After only a few weeks in their new classrooms, children are already at home at Sherwood Center, a school for children with autism and other disabilities.
Sherwood Center, a nonprofit school and adult day program, purchased the former Calvary Lutheran Church school at 8030 Ward Parkway Plaza last year and moved its special education program to the facility in mid-March.
The new school offers teachers more space, additional rooms and the possibility of future expansion. Already the students, many with autism ages 6 through 21, are showing marked improvements, teachers said.
One student in Emily Hayde’s classroom barely spoke before. Hayde wasn’t even sure the student had verbal skills. But in the larger classroom with fewer classmates, he’s been able to relax and open up.
“He’s talking up a storm now,” she said. “He can finally tell me why he’s upset.”
The building sat vacant for over a year, so neighbors are glad the school is being brought back to life.
Janice McMahon lives just north of the school and said she was concerned the vacant building would be a fire hazard or attract people wanting to break in and steal things.
“I enjoy seeing the kids at school,” she said. “I volunteered at the old school, so I may volunteer again.”
Previously Sherwood Center’s special education program, which serves about 50 students, was in the same facility as the adult day program at 7938 Chestnut Ave.
The combined facility meant that classes were often crowded and students had little space. For instance music, art and other activities were held in the classroom instead of in a separate room, forcing students and teachers to reorganize the rooms daily.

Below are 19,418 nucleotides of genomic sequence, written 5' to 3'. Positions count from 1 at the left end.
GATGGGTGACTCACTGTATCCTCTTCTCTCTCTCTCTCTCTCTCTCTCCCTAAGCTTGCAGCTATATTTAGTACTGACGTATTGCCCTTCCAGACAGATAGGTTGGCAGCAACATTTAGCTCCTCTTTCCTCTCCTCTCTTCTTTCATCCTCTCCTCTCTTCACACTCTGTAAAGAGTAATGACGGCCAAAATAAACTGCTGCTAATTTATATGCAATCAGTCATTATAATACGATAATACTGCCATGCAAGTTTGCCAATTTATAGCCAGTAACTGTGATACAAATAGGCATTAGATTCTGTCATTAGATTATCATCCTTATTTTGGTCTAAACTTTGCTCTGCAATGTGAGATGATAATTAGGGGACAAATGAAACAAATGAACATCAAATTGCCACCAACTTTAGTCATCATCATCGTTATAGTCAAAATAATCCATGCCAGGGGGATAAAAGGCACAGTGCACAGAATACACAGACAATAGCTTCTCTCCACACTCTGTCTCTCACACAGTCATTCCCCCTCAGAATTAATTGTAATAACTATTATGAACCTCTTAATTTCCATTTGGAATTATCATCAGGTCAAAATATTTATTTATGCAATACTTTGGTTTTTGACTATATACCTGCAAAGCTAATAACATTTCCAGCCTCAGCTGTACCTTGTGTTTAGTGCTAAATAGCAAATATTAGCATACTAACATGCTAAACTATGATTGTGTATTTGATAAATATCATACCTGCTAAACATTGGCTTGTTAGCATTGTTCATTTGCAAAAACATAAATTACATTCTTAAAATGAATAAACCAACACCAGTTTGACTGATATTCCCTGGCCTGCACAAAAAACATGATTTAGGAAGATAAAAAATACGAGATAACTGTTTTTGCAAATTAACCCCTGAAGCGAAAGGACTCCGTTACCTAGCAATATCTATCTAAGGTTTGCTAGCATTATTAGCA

Now the school operates in seven classrooms, a music room and gym for physical education.
“It’s amazing how the open space has made them open up,” said Judy Campbell, a teacher who’s been associated with Sherwood Center since 1977.
The program has room to grow. The main wing has one spare classroom. After renovations to the second wing, said community relations manager Rachael Gordon, the school could add four more classrooms.
For Campbell, it’s not just the additional space that helps. Little things like central air, restrooms in each class and windows on doors have made life a lot easier.
At the old school, heating and air conditioning would vary from room to room and the hallway was often hot during the summer. Temperature shifts can create mood and health difficulties for the students, a problem which should be alleviated now by the central air.
More important, each classroom has two restrooms. Teachers often have to train students on how to use the restroom. At the old school, that meant taking the student to a public restroom.
“That privacy is very important,” Campbell said.
Children with autism often have a hard time adjusting to change, so teachers began bringing their classes to the new building weeks before the move. On the move date, they allowed students to carry and load boxes. Campbell said this helped students get acquainted with their classrooms.
“It was probably harder for us (the teachers) to move than it was for them,” she said.
Beyond classroom activities the school has larger plans. The building has a fully functioning kitchen and cafeteria which means Sherwood could offer hot meals to students — a first for the program.
Gordon is working on raising the $75,000 needed to provide those meals. The program is private so it receives no government aid.
Along with the school building, the property also has a small house which a tenant currently rents. In the future, teachers would like to use the home to teach students household skills like cooking, cleaning and laundry.
“We have lots of dreams for our school,” Gordon said.